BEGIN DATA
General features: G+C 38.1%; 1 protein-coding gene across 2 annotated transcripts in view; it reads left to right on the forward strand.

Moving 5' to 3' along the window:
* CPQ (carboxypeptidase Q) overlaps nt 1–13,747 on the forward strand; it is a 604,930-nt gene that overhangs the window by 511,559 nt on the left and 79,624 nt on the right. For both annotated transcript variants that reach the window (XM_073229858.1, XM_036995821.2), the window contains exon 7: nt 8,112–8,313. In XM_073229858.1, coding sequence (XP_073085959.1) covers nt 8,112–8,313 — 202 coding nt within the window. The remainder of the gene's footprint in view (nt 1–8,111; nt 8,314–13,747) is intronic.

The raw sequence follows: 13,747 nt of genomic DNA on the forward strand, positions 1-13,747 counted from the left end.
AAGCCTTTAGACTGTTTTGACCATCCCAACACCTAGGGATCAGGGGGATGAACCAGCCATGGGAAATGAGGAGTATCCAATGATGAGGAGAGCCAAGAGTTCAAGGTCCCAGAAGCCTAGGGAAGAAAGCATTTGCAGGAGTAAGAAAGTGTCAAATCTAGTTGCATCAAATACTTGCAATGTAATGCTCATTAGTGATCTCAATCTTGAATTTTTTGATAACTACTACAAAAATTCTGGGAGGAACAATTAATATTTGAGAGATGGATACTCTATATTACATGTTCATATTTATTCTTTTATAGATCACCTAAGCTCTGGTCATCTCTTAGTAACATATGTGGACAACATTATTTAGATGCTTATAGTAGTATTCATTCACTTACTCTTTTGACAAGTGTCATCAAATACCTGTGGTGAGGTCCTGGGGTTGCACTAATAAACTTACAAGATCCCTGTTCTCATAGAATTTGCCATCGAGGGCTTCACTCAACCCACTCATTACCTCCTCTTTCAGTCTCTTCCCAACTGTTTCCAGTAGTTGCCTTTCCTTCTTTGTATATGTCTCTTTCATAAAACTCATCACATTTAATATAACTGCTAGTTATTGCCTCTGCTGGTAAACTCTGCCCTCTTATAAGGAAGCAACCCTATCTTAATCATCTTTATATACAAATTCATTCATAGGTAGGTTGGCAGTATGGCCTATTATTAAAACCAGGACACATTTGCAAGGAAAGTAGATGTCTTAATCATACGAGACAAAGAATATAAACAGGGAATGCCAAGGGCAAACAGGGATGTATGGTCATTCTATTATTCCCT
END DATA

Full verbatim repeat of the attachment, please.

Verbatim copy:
General features: G+C 38.1%; 1 protein-coding gene across 2 annotated transcripts in view; it reads left to right on the forward strand.

Moving 5' to 3' along the window:
* CPQ (carboxypeptidase Q) overlaps nt 1–13,747 on the forward strand; it is a 604,930-nt gene that overhangs the window by 511,559 nt on the left and 79,624 nt on the right. For both annotated transcript variants that reach the window (XM_073229858.1, XM_036995821.2), the window contains exon 7: nt 8,112–8,313. In XM_073229858.1, coding sequence (XP_073085959.1) covers nt 8,112–8,313 — 202 coding nt within the window. The remainder of the gene's footprint in view (nt 1–8,111; nt 8,314–13,747) is intronic.

The raw sequence follows: 13,747 nt of genomic DNA on the forward strand, positions 1-13,747 counted from the left end.
AAGCCTTTAGACTGTTTTGACCATCCCAACACCTAGGGATCAGGGGGATGAACCAGCCATGGGAAATGAGGAGTATCCAATGATGAGGAGAGCCAAGAGTTCAAGGTCCCAGAAGCCTAGGGAAGAAAGCATTTGCAGGAGTAAGAAAGTGTCAAATCTAGTTGCATCAAATACTTGCAATGTAATGCTCATTAGTGATCTCAATCTTGAATTTTTTGATAACTACTACAAAAATTCTGGGAGGAACAATTAATATTTGAGAGATGGATACTCTATATTACATGTTCATATTTATTCTTTTATAGATCACCTAAGCTCTGGTCATCTCTTAGTAACATATGTGGACAACATTATTTAGATGCTTATAGTAGTATTCATTCACTTACTCTTTTGACAAGTGTCATCAAATACCTGTGGTGAGGTCCTGGGGTTGCACTAATAAACTTACAAGATCCCTGTTCTCATAGAATTTGCCATCGAGGGCTTCACTCAACCCACTCATTACCTCCTCTTTCAGTCTCTTCCCAACTGTTTCCAGTAGTTGCCTTTCCTTCTTTGTATATGTCTCTTTCATAAAACTCATCACATTTAATATAACTGCTAGTTATTGCCTCTGCTGGTAAACTCTGCCCTCTTATAAGGAAGCAACCCTATCTTAATCATCTTTATATACAAATTCATTCATAGGTAGGTTGGCAGTATGGCCTATTATTAAAACCAGGACACATTTGCAAGGAAAGTAGATGTCTTAATCATACGAGACAAAGAATATAAACAGGGAATGCCAAGGGCAAACAGGGATGTATGGTCATTCTATTATTCCCT